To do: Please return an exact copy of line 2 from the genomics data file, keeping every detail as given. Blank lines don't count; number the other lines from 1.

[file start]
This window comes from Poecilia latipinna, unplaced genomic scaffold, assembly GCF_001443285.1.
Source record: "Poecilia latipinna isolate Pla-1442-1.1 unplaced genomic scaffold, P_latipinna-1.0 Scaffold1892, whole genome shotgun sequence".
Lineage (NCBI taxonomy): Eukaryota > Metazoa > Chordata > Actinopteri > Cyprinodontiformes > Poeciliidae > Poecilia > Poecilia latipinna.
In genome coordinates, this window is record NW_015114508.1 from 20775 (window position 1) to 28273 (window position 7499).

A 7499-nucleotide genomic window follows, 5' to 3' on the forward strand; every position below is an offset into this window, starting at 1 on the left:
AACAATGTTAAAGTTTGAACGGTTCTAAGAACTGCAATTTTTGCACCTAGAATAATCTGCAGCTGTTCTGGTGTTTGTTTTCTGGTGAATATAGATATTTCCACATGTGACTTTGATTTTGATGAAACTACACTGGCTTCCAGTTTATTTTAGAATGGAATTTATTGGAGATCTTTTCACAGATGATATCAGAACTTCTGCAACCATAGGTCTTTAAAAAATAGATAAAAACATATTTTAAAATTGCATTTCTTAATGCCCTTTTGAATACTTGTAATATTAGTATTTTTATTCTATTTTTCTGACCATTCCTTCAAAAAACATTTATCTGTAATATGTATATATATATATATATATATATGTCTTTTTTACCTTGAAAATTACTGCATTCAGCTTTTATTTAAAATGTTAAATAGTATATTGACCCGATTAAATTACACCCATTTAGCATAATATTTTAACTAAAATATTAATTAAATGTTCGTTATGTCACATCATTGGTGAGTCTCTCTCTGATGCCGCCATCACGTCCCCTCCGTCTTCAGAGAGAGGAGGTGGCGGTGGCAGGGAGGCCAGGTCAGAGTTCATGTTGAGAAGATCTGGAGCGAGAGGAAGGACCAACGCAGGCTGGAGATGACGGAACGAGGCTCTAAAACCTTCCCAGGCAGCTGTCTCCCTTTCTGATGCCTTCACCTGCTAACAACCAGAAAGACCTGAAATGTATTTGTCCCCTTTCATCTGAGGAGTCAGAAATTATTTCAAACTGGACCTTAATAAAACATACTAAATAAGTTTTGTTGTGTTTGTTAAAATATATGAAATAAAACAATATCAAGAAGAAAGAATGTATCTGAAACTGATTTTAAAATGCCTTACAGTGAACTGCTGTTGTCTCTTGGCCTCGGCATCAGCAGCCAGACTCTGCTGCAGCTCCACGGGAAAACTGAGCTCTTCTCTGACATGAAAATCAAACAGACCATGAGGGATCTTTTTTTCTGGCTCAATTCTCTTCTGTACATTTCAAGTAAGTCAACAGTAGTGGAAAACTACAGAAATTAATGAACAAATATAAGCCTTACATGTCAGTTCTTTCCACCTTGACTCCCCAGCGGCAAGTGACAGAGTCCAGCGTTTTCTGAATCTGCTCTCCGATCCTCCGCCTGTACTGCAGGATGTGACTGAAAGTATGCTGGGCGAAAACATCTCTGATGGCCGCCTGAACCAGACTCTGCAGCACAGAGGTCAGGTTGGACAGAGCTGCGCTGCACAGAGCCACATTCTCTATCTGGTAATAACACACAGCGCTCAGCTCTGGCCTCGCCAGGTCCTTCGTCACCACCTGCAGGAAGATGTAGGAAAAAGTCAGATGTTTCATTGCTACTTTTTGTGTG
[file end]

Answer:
Source record: "Poecilia latipinna isolate Pla-1442-1.1 unplaced genomic scaffold, P_latipinna-1.0 Scaffold1892, whole genome shotgun sequence".